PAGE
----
'Ali Akbar Hikami Yazdi
|Well-Known As||Hakim Ilahi|
|Studied in||Isfahan and Tehran|
|Burial Place||Shaykhan Cemetery, Qom|
|Professors||Muhammad Rida Qumshi'i, Jahangir Khan Qashqa'i|
|Students||Imam Khomeini, Mirza Ahmad Ashtiyani, Sayyid Abu l-Hasan Rafi'i Qazwini, ...|
Āqā Mīrzā ʿAlī Akbar Ḥikamī Yazdī (Persian: آقا میرزا علی اکبر حکمی یزدی ) (b. ∽ 1267/1851 - d. 1344/1926) also known as Ḥakīm Ilāhī (Persian: حکیم الهی) (literally: the Divine Wise), was one of the great teachers of philosophy and mysticism in his time in Qom. Imam Khomeini was one of his students.
Birth and Lineage
He was born around 1267/1851 in Yazd. His father, Mirza Abu l-Hasan Yazdi, was a businessman in Yazd.
From a young age, he was eager to acquire knowledge. He studied literature and other fields in his hometown and then he went to Isfahan where he studied al-Asfar (written by Mulla Sadra) and Qiysari's commentary on Fusus al-hikam under Muhammad Rida Qumshi'a, and Sharh-i manzuma under Jahangir Khan Qashqa'i.
Afterward he learned intellectual sciences from Aqa 'Ali Mudarris Tihrani and Mirza Abu l-Hasan Jilwa, mathematics from Mirza Husayn Sabziwari. With arrival of Aqa Muhammad Rida Qumsha'i in Tehran, they met again. Hikami learned traditional sciences from Abu l-Qasim Nuri Tihrani, Sayyid Sadiq Tabataba'i, and Muhammad Hasan Ashtiyani.
Migration to Qom
He arrived at Qom a little while before the Constitutional Revolution (Mashruta). He married, lived, and taught intellectual and traditional sciences there until he breathed his last. Remaining evidences from him shows that he was interested in political issues and also in participation in social issues. People referred to him to settle their disputes. Apparently, anti-philosophy and anti-mysticism groups did not have a good opinion about him.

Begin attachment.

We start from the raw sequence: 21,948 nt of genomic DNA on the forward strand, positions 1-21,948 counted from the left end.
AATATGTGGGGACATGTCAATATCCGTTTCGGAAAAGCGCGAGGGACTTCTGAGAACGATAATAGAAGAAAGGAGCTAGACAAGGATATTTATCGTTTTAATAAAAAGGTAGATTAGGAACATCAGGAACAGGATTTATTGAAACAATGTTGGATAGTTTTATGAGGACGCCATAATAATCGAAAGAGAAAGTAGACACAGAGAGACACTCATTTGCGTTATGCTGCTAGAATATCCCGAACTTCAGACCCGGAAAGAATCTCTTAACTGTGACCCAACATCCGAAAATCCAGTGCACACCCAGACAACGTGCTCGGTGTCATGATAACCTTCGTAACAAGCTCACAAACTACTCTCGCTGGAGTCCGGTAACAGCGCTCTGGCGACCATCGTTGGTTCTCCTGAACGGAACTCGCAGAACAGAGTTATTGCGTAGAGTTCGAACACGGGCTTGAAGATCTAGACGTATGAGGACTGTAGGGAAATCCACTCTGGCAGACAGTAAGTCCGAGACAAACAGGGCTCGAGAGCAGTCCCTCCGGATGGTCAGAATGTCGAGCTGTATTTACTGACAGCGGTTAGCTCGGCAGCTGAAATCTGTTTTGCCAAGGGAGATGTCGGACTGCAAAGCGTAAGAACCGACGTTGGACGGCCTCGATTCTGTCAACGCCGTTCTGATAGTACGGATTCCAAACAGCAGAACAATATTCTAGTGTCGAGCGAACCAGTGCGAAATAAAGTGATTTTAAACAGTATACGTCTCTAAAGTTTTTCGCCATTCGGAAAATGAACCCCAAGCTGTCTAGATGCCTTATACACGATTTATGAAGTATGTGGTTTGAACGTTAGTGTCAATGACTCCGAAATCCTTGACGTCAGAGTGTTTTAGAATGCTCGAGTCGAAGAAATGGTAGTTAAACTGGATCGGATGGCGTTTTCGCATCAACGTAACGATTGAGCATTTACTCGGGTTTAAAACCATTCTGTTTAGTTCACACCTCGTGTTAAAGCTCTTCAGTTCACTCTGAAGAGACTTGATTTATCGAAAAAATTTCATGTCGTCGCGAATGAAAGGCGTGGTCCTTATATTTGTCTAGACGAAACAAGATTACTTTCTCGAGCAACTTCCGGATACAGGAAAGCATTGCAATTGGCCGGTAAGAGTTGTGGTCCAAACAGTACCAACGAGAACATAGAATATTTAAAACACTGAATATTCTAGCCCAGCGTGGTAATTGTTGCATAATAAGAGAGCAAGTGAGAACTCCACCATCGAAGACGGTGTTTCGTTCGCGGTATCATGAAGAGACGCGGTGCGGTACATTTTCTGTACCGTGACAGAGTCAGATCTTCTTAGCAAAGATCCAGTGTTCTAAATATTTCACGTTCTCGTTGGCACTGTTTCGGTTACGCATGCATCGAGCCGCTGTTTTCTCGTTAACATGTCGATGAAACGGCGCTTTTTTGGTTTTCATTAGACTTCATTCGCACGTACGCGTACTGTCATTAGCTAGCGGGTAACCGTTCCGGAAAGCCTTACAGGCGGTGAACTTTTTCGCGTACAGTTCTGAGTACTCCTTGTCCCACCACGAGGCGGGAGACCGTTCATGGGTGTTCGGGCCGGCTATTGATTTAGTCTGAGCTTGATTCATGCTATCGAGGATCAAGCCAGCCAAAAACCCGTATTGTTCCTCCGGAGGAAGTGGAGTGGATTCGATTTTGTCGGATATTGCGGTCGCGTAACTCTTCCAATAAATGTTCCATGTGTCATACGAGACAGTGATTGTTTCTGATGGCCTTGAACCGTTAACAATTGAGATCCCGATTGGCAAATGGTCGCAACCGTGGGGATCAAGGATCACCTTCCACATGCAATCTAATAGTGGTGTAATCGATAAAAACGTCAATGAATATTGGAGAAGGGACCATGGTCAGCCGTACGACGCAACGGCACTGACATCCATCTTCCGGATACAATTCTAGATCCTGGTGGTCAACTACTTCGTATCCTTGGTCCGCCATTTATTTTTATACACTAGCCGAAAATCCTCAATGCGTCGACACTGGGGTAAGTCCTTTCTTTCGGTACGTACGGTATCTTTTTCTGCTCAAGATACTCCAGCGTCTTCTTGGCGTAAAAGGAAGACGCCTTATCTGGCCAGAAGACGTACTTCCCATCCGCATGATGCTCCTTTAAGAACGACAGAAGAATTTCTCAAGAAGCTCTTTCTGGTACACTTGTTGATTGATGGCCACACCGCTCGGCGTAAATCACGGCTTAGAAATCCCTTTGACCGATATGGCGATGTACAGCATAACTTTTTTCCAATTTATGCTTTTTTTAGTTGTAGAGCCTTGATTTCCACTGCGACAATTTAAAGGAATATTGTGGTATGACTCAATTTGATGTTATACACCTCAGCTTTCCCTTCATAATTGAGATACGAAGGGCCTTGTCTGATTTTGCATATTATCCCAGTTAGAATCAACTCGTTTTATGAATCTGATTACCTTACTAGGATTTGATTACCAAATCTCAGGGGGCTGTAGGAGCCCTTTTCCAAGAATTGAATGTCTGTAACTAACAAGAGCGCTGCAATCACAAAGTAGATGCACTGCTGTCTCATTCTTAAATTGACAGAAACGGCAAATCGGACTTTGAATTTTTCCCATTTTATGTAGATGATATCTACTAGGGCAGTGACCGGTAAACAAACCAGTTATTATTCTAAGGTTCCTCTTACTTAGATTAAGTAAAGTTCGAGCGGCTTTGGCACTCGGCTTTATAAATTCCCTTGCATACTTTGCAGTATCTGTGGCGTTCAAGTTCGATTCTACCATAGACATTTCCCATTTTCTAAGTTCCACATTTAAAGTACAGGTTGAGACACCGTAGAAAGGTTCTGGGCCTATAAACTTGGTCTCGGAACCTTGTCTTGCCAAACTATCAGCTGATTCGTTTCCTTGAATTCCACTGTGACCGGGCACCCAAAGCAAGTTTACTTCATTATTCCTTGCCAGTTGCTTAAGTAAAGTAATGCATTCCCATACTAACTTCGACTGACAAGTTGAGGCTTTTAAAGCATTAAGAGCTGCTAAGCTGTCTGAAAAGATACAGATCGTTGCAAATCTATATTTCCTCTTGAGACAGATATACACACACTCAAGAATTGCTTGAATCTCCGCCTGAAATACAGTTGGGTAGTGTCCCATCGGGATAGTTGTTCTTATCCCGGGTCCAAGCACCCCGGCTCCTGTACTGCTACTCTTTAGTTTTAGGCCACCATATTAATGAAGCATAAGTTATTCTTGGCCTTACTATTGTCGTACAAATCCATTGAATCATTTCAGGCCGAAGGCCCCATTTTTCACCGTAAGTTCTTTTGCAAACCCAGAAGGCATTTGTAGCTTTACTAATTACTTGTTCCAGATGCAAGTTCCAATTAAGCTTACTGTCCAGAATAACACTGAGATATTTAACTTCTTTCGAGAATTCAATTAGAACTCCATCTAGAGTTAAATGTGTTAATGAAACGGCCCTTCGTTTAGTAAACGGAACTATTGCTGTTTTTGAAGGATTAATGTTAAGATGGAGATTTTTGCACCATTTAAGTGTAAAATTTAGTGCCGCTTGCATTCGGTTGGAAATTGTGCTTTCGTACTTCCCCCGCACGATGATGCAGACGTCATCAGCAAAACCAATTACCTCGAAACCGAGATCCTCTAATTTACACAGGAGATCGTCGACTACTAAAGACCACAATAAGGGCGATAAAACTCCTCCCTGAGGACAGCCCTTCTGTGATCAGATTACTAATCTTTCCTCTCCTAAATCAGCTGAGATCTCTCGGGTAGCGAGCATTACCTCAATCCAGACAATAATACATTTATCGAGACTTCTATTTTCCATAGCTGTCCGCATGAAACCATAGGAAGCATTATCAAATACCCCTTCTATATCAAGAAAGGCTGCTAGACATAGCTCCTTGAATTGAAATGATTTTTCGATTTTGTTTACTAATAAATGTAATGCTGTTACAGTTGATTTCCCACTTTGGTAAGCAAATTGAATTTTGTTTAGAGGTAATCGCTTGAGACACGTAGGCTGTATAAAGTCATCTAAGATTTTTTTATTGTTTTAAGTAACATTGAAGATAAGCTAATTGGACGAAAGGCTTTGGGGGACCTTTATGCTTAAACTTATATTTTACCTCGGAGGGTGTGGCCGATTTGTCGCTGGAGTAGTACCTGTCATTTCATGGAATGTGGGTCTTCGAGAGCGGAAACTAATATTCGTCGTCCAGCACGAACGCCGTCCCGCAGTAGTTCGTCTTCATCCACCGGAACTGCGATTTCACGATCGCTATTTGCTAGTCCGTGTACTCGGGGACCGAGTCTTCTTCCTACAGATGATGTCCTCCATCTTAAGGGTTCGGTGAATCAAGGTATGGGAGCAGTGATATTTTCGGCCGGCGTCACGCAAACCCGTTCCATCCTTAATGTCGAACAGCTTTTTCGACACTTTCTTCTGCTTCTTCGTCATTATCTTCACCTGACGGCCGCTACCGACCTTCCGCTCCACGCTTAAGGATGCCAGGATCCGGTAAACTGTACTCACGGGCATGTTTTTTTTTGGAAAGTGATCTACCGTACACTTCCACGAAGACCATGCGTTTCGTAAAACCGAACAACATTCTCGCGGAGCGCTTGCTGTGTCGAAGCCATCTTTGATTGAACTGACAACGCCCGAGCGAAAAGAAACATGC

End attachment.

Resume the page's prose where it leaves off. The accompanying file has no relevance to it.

He was among famous teachers of philosophy and mysticism in his time. Sayyid Jalal al-Din Ashtiyani believed that his knowledge in mathematics was more comprehensive than in theology or other fields. He had many students in Qom and Tehran. Some of the most famous ones are:
Hikami had a very good relationship with Badi' al-Mulk and Badi' al-Mulk considered himself as one of his students and also published some of Hikami's works.
Hakim Yazdi passed away from cancer in 1344/1926 in Qom and was buried in Shaykhan cemetery. Hajj Shaykh 'Abd al-Karim Ha'iri Yazdi –jurist and founder of Islamic seminary of Qom- canceled his class on the day he passed away in his honor.
Due to illness Hakim Yazdi could not compile, edit, and publish his works, thus some of them vanished after he passed away.
- Rasa'il-i hikamyya, a part of what has survived, which is all in Persian, was published under this title in Tehran in 1407/1986 with his son's (Mahmud Hikami) efforts.
- Majmu'a-yi rasa'il-i kalami wa falsafi wa milal wa nihal (treatises about theology, philosophy and sects and creeds) encompass another part of his works, which includes Arabic and Persian writings, and is published with an introduction by Ghulam Husayn Ibrahimi Dinani in Tehran in 1416/1995. Some of his works that have been published in this book are: Hikmat al-muta'aliya treatise, Milal wa nihal treatise, Annotations on Qiysari's commentary on fusus al-hikam, Annotations on al-hikma al-muta'aliya fi l-asfar al-'aqliya al-arba'a.
- Hikmat 'Imadiyya, this treatise which is a Persian translation and commentary of Al-Durrat al-fakhira –written by 'Abd al-Rahman Jami- based on what Hikami Yazdi had said and is written by Badi' al-Mulk Mirza.
According to Badi' al-Mulk, he studied the treatise of Masha'ir (written by Mull Sadra) under Hikami Yazdi. In the introduction of Persian translation of the Masha'ir treatise, he says that in addition to using Hikami Yazdi's sayings, he has gathered and written them, and then showed the book to his teacher –Hikami Yazdi- and named it 'Imad al-hikma. Also he asked Hikami several philosophical questions, some of which he has answered. Probably the reason of asking these questions was Badi' al-Mulk's familiarity with the Western philosophical issues. According to Mujtahidi, Badi' al-Mulk Mirza's questions from Hikami are remarkably important and could be counted as a key for entering one of the eras of intellectual transition in Iran and Iranians' encounter with new Western philosophy.
His non-published works:
- Glosses on Nahj al-Balagha commentary by Ibn Abi l-Hadid
- Commentary on Al-Shawahid al-rububiyya
- Annotations on Sharh-i manzuma by Sabziwari
Hikami was a poem composer as well, and his pen name was Tajalli, also he was skillful in various types of calligraphy.
- The content of this article is mainly taken from علی اکبر حکمی یزدی in Farsi WikiShia.